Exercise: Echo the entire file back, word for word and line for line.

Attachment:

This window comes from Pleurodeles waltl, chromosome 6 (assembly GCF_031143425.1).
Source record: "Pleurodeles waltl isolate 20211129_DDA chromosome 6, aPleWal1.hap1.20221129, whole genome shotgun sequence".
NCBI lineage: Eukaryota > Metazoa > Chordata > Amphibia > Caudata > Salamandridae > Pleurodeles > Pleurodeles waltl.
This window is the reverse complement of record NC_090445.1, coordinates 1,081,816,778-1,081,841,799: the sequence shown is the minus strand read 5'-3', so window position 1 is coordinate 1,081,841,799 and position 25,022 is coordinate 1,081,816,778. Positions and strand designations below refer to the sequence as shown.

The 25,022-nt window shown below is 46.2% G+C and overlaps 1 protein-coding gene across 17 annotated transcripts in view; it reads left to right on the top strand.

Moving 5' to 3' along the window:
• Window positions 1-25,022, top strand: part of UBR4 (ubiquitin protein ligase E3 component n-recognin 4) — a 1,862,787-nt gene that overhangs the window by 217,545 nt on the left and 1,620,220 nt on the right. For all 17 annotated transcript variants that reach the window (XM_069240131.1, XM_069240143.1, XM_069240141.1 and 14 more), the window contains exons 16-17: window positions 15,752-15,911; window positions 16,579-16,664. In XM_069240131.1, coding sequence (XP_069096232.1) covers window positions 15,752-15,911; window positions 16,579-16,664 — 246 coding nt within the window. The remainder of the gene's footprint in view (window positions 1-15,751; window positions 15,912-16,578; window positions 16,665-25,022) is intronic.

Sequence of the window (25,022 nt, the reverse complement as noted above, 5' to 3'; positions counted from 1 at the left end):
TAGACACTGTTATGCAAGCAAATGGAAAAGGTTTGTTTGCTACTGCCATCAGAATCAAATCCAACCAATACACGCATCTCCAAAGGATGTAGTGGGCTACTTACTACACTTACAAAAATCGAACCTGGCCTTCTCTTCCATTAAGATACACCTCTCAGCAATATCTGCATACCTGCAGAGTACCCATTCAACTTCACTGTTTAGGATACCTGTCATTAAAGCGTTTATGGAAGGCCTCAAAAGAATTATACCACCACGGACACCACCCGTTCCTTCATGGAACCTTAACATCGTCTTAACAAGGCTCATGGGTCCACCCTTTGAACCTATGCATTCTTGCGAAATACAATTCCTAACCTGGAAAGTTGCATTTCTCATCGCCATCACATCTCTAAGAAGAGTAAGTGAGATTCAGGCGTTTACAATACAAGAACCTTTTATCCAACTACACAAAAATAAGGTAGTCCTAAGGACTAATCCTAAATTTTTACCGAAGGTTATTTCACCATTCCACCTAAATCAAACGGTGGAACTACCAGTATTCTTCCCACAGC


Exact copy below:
This window comes from Pleurodeles waltl, chromosome 6 (assembly GCF_031143425.1).
Source record: "Pleurodeles waltl isolate 20211129_DDA chromosome 6, aPleWal1.hap1.20221129, whole genome shotgun sequence".
NCBI lineage: Eukaryota > Metazoa > Chordata > Amphibia > Caudata > Salamandridae > Pleurodeles > Pleurodeles waltl.
This window is the reverse complement of record NC_090445.1, coordinates 1,081,816,778-1,081,841,799: the sequence shown is the minus strand read 5'-3', so window position 1 is coordinate 1,081,841,799 and position 25,022 is coordinate 1,081,816,778. Positions and strand designations below refer to the sequence as shown.

The 25,022-nt window shown below is 46.2% G+C and overlaps 1 protein-coding gene across 17 annotated transcripts in view; it reads left to right on the top strand.

Moving 5' to 3' along the window:
• Window positions 1-25,022, top strand: part of UBR4 (ubiquitin protein ligase E3 component n-recognin 4) — a 1,862,787-nt gene that overhangs the window by 217,545 nt on the left and 1,620,220 nt on the right. For all 17 annotated transcript variants that reach the window (XM_069240131.1, XM_069240143.1, XM_069240141.1 and 14 more), the window contains exons 16-17: window positions 15,752-15,911; window positions 16,579-16,664. In XM_069240131.1, coding sequence (XP_069096232.1) covers window positions 15,752-15,911; window positions 16,579-16,664 — 246 coding nt within the window. The remainder of the gene's footprint in view (window positions 1-15,751; window positions 15,912-16,578; window positions 16,665-25,022) is intronic.

Sequence of the window (25,022 nt, the reverse complement as noted above, 5' to 3'; positions counted from 1 at the left end):
TAGACACTGTTATGCAAGCAAATGGAAAAGGTTTGTTTGCTACTGCCATCAGAATCAAATCCAACCAATACACGCATCTCCAAAGGATGTAGTGGGCTACTTACTACACTTACAAAAATCGAACCTGGCCTTCTCTTCCATTAAGATACACCTCTCAGCAATATCTGCATACCTGCAGAGTACCCATTCAACTTCACTGTTTAGGATACCTGTCATTAAAGCGTTTATGGAAGGCCTCAAAAGAATTATACCACCACGGACACCACCCGTTCCTTCATGGAACCTTAACATCGTCTTAACAAGGCTCATGGGTCCACCCTTTGAACCTATGCATTCTTGCGAAATACAATTCCTAACCTGGAAAGTTGCATTTCTCATCGCCATCACATCTCTAAGAAGAGTAAGTGAGATTCAGGCGTTTACAATACAAGAACCTTTTATCCAACTACACAAAAATAAGGTAGTCCTAAGGACTAATCCTAAATTTTTACCGAAGGTTATTTCACCATTCCACCTAAATCAAACGGTGGAACTACCAGTATTCTTCCCACAGC